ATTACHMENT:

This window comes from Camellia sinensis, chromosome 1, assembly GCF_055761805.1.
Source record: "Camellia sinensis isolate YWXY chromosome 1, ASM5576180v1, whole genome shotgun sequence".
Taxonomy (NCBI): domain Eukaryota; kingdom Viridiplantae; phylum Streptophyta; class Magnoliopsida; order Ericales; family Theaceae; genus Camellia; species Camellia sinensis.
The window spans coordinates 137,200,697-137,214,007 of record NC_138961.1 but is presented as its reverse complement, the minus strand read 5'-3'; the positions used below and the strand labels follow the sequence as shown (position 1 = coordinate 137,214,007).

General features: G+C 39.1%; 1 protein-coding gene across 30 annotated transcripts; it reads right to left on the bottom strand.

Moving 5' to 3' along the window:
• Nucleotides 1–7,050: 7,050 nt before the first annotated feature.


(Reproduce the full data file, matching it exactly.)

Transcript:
This window comes from Camellia sinensis, chromosome 1, assembly GCF_055761805.1.
Source record: "Camellia sinensis isolate YWXY chromosome 1, ASM5576180v1, whole genome shotgun sequence".
Taxonomy (NCBI): domain Eukaryota; kingdom Viridiplantae; phylum Streptophyta; class Magnoliopsida; order Ericales; family Theaceae; genus Camellia; species Camellia sinensis.
The window spans coordinates 137,200,697-137,214,007 of record NC_138961.1 but is presented as its reverse complement, the minus strand read 5'-3'; the positions used below and the strand labels follow the sequence as shown (position 1 = coordinate 137,214,007).

General features: G+C 39.1%; 1 protein-coding gene across 30 annotated transcripts; it reads right to left on the bottom strand.

Moving 5' to 3' along the window:
• Nucleotides 1–7,050: 7,050 nt before the first annotated feature.